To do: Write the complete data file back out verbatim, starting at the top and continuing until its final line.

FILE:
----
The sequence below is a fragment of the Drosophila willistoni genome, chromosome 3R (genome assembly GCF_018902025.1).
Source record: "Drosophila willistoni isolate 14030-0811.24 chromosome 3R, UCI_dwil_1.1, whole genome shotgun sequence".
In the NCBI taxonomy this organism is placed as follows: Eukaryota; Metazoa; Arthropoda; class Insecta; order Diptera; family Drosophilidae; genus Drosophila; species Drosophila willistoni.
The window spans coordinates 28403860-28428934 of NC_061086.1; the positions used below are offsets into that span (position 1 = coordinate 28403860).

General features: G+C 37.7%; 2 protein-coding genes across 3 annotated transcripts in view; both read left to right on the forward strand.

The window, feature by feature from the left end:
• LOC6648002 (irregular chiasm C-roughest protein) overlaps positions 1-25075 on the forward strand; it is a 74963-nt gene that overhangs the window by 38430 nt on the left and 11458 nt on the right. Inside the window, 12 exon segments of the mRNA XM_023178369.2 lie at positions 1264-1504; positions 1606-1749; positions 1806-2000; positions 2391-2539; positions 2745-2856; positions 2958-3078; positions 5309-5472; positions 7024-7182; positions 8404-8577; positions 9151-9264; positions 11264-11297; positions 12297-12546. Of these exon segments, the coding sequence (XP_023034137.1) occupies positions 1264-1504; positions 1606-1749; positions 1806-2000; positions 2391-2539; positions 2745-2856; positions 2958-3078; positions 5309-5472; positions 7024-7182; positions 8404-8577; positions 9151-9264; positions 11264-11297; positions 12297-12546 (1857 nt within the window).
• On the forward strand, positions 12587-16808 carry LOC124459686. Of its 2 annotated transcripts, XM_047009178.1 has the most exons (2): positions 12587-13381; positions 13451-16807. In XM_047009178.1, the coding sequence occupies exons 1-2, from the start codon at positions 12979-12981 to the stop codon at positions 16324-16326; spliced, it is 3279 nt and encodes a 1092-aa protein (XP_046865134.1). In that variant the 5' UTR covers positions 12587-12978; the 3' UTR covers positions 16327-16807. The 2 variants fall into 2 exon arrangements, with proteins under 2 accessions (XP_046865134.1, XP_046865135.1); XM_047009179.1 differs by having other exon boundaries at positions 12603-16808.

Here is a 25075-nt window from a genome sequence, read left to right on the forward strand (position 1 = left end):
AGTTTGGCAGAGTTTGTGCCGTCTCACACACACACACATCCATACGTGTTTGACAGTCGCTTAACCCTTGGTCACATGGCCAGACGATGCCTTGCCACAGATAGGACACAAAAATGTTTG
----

The sequence below is a fragment of the Drosophila willistoni genome, chromosome 3R (genome assembly GCF_018902025.1).
Source record: "Drosophila willistoni isolate 14030-0811.24 chromosome 3R, UCI_dwil_1.1, whole genome shotgun sequence".
In the NCBI taxonomy this organism is placed as follows: Eukaryota; Metazoa; Arthropoda; class Insecta; order Diptera; family Drosophilidae; genus Drosophila; species Drosophila willistoni.
The window spans coordinates 28403860-28428934 of NC_061086.1; the positions used below are offsets into that span (position 1 = coordinate 28403860).

General features: G+C 37.7%; 2 protein-coding genes across 3 annotated transcripts in view; both read left to right on the forward strand.

The window, feature by feature from the left end:
• LOC6648002 (irregular chiasm C-roughest protein) overlaps positions 1-25075 on the forward strand; it is a 74963-nt gene that overhangs the window by 38430 nt on the left and 11458 nt on the right. Inside the window, 12 exon segments of the mRNA XM_023178369.2 lie at positions 1264-1504; positions 1606-1749; positions 1806-2000; positions 2391-2539; positions 2745-2856; positions 2958-3078; positions 5309-5472; positions 7024-7182; positions 8404-8577; positions 9151-9264; positions 11264-11297; positions 12297-12546. Of these exon segments, the coding sequence (XP_023034137.1) occupies positions 1264-1504; positions 1606-1749; positions 1806-2000; positions 2391-2539; positions 2745-2856; positions 2958-3078; positions 5309-5472; positions 7024-7182; positions 8404-8577; positions 9151-9264; positions 11264-11297; positions 12297-12546 (1857 nt within the window).
• On the forward strand, positions 12587-16808 carry LOC124459686. Of its 2 annotated transcripts, XM_047009178.1 has the most exons (2): positions 12587-13381; positions 13451-16807. In XM_047009178.1, the coding sequence occupies exons 1-2, from the start codon at positions 12979-12981 to the stop codon at positions 16324-16326; spliced, it is 3279 nt and encodes a 1092-aa protein (XP_046865134.1). In that variant the 5' UTR covers positions 12587-12978; the 3' UTR covers positions 16327-16807. The 2 variants fall into 2 exon arrangements, with proteins under 2 accessions (XP_046865134.1, XP_046865135.1); XM_047009179.1 differs by having other exon boundaries at positions 12603-16808.

Here is a 25075-nt window from a genome sequence, read left to right on the forward strand (position 1 = left end):
AGTTTGGCAGAGTTTGTGCCGTCTCACACACACACACATCCATACGTGTTTGACAGTCGCTTAACCCTTGGTCACATGGCCAGACGATGCCTTGCCACAGATAGGACACAAAAATGTTTG